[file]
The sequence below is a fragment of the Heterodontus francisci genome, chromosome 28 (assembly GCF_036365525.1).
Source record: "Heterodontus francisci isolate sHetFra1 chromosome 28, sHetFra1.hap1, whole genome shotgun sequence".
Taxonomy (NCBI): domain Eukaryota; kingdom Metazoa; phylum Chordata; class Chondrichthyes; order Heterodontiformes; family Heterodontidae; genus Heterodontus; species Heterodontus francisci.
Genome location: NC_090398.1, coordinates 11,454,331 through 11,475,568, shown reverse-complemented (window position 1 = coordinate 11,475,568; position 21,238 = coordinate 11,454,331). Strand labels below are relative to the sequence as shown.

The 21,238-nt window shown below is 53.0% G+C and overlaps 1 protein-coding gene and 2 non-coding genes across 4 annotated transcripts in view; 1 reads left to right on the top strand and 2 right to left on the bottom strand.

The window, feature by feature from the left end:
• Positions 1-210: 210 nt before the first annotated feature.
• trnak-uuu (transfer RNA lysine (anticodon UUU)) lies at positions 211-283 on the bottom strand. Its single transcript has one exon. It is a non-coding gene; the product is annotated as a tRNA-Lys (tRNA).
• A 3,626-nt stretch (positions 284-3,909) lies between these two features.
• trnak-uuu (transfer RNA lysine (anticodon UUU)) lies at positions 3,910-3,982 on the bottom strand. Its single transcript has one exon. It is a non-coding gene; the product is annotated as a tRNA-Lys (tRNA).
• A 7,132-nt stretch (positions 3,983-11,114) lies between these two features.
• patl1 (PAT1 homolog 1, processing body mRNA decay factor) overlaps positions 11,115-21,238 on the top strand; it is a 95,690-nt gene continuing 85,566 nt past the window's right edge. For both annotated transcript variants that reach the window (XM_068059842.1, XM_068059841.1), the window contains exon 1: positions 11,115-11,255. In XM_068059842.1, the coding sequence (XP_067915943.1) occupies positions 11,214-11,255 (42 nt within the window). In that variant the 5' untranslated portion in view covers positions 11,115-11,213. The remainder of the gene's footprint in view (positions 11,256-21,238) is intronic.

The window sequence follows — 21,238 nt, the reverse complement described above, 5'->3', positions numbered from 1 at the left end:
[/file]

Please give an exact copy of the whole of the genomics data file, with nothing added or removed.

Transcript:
The sequence below is a fragment of the Heterodontus francisci genome, chromosome 28 (assembly GCF_036365525.1).
Source record: "Heterodontus francisci isolate sHetFra1 chromosome 28, sHetFra1.hap1, whole genome shotgun sequence".
Taxonomy (NCBI): domain Eukaryota; kingdom Metazoa; phylum Chordata; class Chondrichthyes; order Heterodontiformes; family Heterodontidae; genus Heterodontus; species Heterodontus francisci.
Genome location: NC_090398.1, coordinates 11,454,331 through 11,475,568, shown reverse-complemented (window position 1 = coordinate 11,475,568; position 21,238 = coordinate 11,454,331). Strand labels below are relative to the sequence as shown.

The 21,238-nt window shown below is 53.0% G+C and overlaps 1 protein-coding gene and 2 non-coding genes across 4 annotated transcripts in view; 1 reads left to right on the top strand and 2 right to left on the bottom strand.

The window, feature by feature from the left end:
• Positions 1-210: 210 nt before the first annotated feature.
• trnak-uuu (transfer RNA lysine (anticodon UUU)) lies at positions 211-283 on the bottom strand. Its single transcript has one exon. It is a non-coding gene; the product is annotated as a tRNA-Lys (tRNA).
• A 3,626-nt stretch (positions 284-3,909) lies between these two features.
• trnak-uuu (transfer RNA lysine (anticodon UUU)) lies at positions 3,910-3,982 on the bottom strand. Its single transcript has one exon. It is a non-coding gene; the product is annotated as a tRNA-Lys (tRNA).
• A 7,132-nt stretch (positions 3,983-11,114) lies between these two features.
• patl1 (PAT1 homolog 1, processing body mRNA decay factor) overlaps positions 11,115-21,238 on the top strand; it is a 95,690-nt gene continuing 85,566 nt past the window's right edge. For both annotated transcript variants that reach the window (XM_068059842.1, XM_068059841.1), the window contains exon 1: positions 11,115-11,255. In XM_068059842.1, the coding sequence (XP_067915943.1) occupies positions 11,214-11,255 (42 nt within the window). In that variant the 5' untranslated portion in view covers positions 11,115-11,213. The remainder of the gene's footprint in view (positions 11,256-21,238) is intronic.

The window sequence follows — 21,238 nt, the reverse complement described above, 5'->3', positions numbered from 1 at the left end: